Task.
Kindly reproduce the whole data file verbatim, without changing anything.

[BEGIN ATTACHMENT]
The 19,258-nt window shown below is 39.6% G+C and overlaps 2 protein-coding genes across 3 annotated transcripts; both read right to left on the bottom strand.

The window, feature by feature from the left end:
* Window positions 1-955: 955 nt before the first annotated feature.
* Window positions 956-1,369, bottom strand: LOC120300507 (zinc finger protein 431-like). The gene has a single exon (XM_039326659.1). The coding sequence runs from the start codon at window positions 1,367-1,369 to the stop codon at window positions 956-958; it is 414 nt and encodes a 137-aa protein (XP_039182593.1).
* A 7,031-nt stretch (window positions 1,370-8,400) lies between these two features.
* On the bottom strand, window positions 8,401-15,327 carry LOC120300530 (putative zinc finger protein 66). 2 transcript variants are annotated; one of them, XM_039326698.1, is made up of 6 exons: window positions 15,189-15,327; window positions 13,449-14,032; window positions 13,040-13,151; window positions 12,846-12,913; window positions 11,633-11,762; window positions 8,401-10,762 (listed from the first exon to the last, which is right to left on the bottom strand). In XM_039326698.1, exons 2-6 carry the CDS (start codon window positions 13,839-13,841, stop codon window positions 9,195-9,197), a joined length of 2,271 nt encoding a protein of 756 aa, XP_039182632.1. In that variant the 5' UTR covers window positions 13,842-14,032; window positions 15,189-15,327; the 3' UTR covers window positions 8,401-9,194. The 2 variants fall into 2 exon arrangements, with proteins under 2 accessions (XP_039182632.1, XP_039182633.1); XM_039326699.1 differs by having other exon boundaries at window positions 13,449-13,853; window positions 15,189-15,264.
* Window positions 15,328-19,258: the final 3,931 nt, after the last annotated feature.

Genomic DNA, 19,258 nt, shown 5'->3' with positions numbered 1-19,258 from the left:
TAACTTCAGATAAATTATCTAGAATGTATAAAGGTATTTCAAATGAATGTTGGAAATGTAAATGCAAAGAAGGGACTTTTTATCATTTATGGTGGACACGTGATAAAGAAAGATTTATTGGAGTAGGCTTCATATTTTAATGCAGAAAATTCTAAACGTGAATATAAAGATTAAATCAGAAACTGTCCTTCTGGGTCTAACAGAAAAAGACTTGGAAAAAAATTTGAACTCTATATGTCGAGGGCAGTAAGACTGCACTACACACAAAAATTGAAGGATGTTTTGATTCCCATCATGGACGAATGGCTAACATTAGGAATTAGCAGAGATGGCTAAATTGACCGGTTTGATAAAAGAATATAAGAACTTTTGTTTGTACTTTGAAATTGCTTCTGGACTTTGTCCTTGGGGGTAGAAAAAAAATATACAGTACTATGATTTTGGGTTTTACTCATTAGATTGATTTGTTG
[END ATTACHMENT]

The 19,258-nt window shown below is 39.6% G+C and overlaps 2 protein-coding genes across 3 annotated transcripts; both read right to left on the bottom strand.

The window, feature by feature from the left end:
* Window positions 1-955: 955 nt before the first annotated feature.
* Window positions 956-1,369, bottom strand: LOC120300507 (zinc finger protein 431-like). The gene has a single exon (XM_039326659.1). The coding sequence runs from the start codon at window positions 1,367-1,369 to the stop codon at window positions 956-958; it is 414 nt and encodes a 137-aa protein (XP_039182593.1).
* A 7,031-nt stretch (window positions 1,370-8,400) lies between these two features.
* On the bottom strand, window positions 8,401-15,327 carry LOC120300530 (putative zinc finger protein 66). 2 transcript variants are annotated; one of them, XM_039326698.1, is made up of 6 exons: window positions 15,189-15,327; window positions 13,449-14,032; window positions 13,040-13,151; window positions 12,846-12,913; window positions 11,633-11,762; window positions 8,401-10,762 (listed from the first exon to the last, which is right to left on the bottom strand). In XM_039326698.1, exons 2-6 carry the CDS (start codon window positions 13,839-13,841, stop codon window positions 9,195-9,197), a joined length of 2,271 nt encoding a protein of 756 aa, XP_039182632.1. In that variant the 5' UTR covers window positions 13,842-14,032; window positions 15,189-15,327; the 3' UTR covers window positions 8,401-9,194. The 2 variants fall into 2 exon arrangements, with proteins under 2 accessions (XP_039182632.1, XP_039182633.1); XM_039326699.1 differs by having other exon boundaries at window positions 13,449-13,853; window positions 15,189-15,264.
* Window positions 15,328-19,258: the final 3,931 nt, after the last annotated feature.

Genomic DNA, 19,258 nt, shown 5'->3' with positions numbered 1-19,258 from the left:
TAACTTCAGATAAATTATCTAGAATGTATAAAGGTATTTCAAATGAATGTTGGAAATGTAAATGCAAAGAAGGGACTTTTTATCATTTATGGTGGACACGTGATAAAGAAAGATTTATTGGAGTAGGCTTCATATTTTAATGCAGAAAATTCTAAACGTGAATATAAAGATTAAATCAGAAACTGTCCTTCTGGGTCTAACAGAAAAAGACTTGGAAAAAAATTTGAACTCTATATGTCGAGGGCAGTAAGACTGCACTACACACAAAAATTGAAGGATGTTTTGATTCCCATCATGGACGAATGGCTAACATTAGGAATTAGCAGAGATGGCTAAATTGACCGGTTTGATAAAAGAATATAAGAACTTTTGTTTGTACTTTGAAATTGCTTCTGGACTTTGTCCTTGGGGGTAGAAAAAAAATATACAGTACTATGATTTTGGGTTTTACTCATTAGATTGATTTGTTG